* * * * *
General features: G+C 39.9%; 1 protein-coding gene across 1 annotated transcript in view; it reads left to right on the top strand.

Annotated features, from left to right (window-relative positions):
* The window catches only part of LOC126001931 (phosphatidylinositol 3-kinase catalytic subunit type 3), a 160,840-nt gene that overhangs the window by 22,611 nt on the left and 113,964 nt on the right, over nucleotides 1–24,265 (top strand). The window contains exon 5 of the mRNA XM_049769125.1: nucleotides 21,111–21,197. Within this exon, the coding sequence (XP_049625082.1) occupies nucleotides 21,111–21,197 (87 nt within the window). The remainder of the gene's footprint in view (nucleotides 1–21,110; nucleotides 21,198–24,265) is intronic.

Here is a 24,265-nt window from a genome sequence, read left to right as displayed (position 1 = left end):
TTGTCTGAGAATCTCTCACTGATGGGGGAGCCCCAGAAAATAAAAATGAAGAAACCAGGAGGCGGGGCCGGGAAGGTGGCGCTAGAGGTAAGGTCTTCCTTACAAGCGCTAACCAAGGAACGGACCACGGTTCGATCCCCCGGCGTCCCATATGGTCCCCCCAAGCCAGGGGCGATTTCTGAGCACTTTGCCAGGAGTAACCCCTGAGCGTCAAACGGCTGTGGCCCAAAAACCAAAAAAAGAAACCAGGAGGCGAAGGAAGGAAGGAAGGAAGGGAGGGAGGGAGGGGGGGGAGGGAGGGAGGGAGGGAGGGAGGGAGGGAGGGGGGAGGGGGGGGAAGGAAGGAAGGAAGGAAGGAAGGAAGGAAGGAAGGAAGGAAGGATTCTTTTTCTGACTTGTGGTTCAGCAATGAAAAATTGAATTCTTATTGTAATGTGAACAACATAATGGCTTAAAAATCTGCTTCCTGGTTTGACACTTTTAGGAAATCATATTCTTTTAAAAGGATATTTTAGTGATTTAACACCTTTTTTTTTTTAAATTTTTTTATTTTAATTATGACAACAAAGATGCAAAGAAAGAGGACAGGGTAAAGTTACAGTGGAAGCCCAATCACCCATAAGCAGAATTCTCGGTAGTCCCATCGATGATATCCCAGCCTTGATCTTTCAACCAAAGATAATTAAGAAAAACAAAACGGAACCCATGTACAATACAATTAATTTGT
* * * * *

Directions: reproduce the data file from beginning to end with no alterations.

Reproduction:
General features: G+C 39.9%; 1 protein-coding gene across 1 annotated transcript in view; it reads left to right on the top strand.

Annotated features, from left to right (window-relative positions):
* The window catches only part of LOC126001931 (phosphatidylinositol 3-kinase catalytic subunit type 3), a 160,840-nt gene that overhangs the window by 22,611 nt on the left and 113,964 nt on the right, over nucleotides 1–24,265 (top strand). The window contains exon 5 of the mRNA XM_049769125.1: nucleotides 21,111–21,197. Within this exon, the coding sequence (XP_049625082.1) occupies nucleotides 21,111–21,197 (87 nt within the window). The remainder of the gene's footprint in view (nucleotides 1–21,110; nucleotides 21,198–24,265) is intronic.

Here is a 24,265-nt window from a genome sequence, read left to right as displayed (position 1 = left end):
TTGTCTGAGAATCTCTCACTGATGGGGGAGCCCCAGAAAATAAAAATGAAGAAACCAGGAGGCGGGGCCGGGAAGGTGGCGCTAGAGGTAAGGTCTTCCTTACAAGCGCTAACCAAGGAACGGACCACGGTTCGATCCCCCGGCGTCCCATATGGTCCCCCCAAGCCAGGGGCGATTTCTGAGCACTTTGCCAGGAGTAACCCCTGAGCGTCAAACGGCTGTGGCCCAAAAACCAAAAAAAGAAACCAGGAGGCGAAGGAAGGAAGGAAGGAAGGGAGGGAGGGAGGGGGGGGAGGGAGGGAGGGAGGGAGGGAGGGAGGGAGGGGGGAGGGGGGGGAAGGAAGGAAGGAAGGAAGGAAGGAAGGAAGGAAGGAAGGAAGGATTCTTTTTCTGACTTGTGGTTCAGCAATGAAAAATTGAATTCTTATTGTAATGTGAACAACATAATGGCTTAAAAATCTGCTTCCTGGTTTGACACTTTTAGGAAATCATATTCTTTTAAAAGGATATTTTAGTGATTTAACACCTTTTTTTTTTTAAATTTTTTTATTTTAATTATGACAACAAAGATGCAAAGAAAGAGGACAGGGTAAAGTTACAGTGGAAGCCCAATCACCCATAAGCAGAATTCTCGGTAGTCCCATCGATGATATCCCAGCCTTGATCTTTCAACCAAAGATAATTAAGAAAAACAAAACGGAACCCATGTACAATACAATTAATTTGT